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June 23, 2017

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Monks protest in Myanmar against OIC

YANGON -- Several thousand monks took to the streets of Myanmar's second-largest city Friday to protest against a world Islamic body's efforts to help Muslim Rohingya in strife-hit Rakhine state, organizers said.

Holding banners reading "No OIC in Myanmar," the monks gathered in Mandalay to urge the government to block a plan by the 57-member Organization of the Islamic Conference (OIC) to open an office in the country.

"We cannot accept the OIC here. We will continue our protest until they give up," one of the demonstration leaders, Thaw Bi Ta, told AFP by telephone.

"The OIC is not working for human rights but for Muslim rights. We have our suspicions about them. They never reject Muslim extremists," he said.

"We want peace between all ethnicities and religions. We have no problem with Muslims in the country."

Sectarian tensions are running high following Buddhist-Rohingya clashes in June in western Rakhine which left dozens of people dead and forced tens of thousands more to seek refuge in temporary shelters.

The country formerly known as Burma has seen a series of protests against the OIC and Myanmar's 800,000 stateless Rohingya, who are described by the U.N. as one of the world's most persecuted minorities.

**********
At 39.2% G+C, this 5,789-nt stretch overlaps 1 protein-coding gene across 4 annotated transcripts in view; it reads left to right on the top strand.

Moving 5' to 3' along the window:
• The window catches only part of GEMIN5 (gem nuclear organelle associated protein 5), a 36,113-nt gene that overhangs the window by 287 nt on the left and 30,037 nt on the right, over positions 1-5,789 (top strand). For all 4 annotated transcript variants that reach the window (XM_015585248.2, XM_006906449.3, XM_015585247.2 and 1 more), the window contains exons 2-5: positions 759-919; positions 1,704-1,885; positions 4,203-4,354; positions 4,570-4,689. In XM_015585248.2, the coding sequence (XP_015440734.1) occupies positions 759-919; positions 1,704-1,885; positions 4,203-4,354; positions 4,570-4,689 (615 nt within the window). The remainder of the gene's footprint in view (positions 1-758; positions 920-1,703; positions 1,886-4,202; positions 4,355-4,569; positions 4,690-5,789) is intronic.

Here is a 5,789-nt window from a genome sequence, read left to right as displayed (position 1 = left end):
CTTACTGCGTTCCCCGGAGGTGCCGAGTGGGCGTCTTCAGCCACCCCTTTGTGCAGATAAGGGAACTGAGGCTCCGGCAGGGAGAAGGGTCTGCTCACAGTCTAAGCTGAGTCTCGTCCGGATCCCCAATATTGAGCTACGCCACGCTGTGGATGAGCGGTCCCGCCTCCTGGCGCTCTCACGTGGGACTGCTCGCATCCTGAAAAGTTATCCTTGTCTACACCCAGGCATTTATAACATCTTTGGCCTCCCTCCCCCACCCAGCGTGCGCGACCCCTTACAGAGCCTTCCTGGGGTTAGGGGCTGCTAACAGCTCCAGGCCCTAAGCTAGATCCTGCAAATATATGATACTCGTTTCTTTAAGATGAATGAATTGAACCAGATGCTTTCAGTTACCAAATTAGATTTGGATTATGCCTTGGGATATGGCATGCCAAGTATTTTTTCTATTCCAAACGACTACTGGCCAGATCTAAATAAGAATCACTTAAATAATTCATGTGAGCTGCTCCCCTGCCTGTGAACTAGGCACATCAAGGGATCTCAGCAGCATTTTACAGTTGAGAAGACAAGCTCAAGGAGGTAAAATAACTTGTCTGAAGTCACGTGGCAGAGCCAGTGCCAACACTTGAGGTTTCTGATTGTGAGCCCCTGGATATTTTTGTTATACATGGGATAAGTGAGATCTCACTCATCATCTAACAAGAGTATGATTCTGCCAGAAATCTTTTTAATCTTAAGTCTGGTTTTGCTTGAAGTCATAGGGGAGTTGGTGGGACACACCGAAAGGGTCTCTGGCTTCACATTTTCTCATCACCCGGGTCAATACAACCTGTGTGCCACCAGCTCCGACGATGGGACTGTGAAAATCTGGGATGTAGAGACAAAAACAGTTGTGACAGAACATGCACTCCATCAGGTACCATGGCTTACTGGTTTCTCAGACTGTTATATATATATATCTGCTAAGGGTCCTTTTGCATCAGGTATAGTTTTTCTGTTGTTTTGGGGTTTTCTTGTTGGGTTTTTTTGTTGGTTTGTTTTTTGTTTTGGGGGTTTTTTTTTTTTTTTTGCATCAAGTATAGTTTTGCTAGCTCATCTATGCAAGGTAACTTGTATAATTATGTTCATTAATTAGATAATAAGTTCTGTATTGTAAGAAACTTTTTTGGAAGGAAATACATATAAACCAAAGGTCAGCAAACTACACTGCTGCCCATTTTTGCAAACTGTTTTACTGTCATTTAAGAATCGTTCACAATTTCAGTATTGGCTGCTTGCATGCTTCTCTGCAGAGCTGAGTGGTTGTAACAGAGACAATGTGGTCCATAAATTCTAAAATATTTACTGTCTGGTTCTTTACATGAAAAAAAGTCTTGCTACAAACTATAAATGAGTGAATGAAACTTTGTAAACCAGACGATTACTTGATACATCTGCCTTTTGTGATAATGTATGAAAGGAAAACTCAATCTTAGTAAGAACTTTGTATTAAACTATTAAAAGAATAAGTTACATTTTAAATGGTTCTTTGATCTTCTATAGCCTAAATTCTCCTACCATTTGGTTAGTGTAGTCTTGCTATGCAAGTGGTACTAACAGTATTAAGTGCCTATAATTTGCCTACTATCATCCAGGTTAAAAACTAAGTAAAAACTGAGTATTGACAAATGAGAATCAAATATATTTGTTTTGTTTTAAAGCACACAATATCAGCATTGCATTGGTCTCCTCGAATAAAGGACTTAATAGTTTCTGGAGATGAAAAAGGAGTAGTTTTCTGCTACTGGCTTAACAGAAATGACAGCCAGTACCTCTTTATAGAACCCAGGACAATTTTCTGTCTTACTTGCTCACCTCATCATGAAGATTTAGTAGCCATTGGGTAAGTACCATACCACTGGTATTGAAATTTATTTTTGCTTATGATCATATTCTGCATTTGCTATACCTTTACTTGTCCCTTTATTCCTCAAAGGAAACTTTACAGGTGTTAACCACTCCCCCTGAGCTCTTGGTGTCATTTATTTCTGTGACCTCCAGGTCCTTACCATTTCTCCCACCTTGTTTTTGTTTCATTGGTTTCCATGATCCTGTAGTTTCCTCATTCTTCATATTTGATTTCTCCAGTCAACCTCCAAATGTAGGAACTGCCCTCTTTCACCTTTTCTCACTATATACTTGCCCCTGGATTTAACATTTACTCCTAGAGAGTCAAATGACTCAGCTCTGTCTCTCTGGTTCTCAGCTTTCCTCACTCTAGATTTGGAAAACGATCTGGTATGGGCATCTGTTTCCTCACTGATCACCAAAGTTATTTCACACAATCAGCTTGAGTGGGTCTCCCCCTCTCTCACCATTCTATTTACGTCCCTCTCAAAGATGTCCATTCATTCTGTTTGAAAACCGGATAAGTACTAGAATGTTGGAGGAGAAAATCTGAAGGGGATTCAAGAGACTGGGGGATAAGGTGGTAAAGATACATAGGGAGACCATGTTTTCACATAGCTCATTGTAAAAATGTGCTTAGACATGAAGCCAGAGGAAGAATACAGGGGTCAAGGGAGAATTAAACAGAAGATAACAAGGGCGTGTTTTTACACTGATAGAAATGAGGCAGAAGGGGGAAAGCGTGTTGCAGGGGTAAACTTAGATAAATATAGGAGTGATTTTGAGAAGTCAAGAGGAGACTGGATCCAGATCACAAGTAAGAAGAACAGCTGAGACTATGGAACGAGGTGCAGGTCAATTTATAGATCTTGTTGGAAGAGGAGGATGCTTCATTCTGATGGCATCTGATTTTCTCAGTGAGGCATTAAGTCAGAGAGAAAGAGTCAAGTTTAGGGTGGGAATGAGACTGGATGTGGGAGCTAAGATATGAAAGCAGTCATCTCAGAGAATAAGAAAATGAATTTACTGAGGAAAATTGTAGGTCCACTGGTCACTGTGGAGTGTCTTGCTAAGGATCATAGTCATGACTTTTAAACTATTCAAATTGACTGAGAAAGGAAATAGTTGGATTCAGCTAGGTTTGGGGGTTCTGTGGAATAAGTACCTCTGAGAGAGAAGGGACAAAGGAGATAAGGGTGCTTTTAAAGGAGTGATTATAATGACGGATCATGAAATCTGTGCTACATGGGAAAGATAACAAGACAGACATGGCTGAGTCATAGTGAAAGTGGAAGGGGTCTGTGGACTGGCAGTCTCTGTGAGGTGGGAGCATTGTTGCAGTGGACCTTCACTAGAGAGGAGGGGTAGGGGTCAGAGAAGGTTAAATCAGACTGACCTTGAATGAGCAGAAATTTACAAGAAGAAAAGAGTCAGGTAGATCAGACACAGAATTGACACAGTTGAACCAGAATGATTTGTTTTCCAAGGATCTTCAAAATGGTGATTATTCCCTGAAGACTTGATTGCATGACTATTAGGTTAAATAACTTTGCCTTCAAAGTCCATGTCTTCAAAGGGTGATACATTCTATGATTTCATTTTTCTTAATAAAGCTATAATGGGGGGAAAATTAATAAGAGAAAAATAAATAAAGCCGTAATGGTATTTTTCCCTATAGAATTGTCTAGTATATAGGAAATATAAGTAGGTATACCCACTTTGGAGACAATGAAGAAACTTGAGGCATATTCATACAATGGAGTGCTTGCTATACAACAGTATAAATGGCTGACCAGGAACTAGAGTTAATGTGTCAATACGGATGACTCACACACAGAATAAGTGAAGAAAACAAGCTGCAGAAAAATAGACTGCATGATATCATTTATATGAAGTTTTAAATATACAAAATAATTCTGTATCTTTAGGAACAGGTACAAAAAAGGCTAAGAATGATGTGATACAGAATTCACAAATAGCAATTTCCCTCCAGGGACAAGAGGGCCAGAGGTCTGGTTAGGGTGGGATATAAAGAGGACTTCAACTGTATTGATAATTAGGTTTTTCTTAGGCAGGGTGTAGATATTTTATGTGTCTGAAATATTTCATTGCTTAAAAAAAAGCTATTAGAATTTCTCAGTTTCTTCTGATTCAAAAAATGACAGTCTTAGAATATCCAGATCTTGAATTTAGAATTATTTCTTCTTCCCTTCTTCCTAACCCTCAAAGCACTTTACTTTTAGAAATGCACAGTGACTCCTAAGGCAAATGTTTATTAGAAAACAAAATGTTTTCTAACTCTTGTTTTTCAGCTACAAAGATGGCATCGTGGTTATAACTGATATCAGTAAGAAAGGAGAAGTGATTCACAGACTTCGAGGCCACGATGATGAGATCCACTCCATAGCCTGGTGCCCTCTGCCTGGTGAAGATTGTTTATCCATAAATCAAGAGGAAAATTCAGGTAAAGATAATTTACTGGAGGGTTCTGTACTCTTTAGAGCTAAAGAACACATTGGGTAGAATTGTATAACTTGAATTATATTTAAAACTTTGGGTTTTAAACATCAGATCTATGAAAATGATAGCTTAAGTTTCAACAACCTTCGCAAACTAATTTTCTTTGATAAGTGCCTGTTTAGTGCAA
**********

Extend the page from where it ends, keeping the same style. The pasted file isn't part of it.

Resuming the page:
Friday's anti-Muslim protest was the second in recent weeks in Mandalay involving monks, who were at the vanguard of a 2007 pro-democracy uprising that was brutally crushed by the former junta.

The monks said they planned to stage a countrywide protest on Sunday if the government did not respond to their demand.

Members of the OIC, the top world Muslim body, toured Rakhine last month after accusations from rights groups that security forces opened fire on Rohingya during the sectarian unrest, prompting concern across the Islamic world.

Speaking a dialect similar to one in neighboring Bangladesh, Myanmar's Rohingya are seen by the government and many Burmese as illegal immigrants.

The tensions in Rakhine have spread to neighboring Bangladesh, where police said last week they had arrested nearly 300 people in connection with a wave of violence targeting Buddhist homes and temples.

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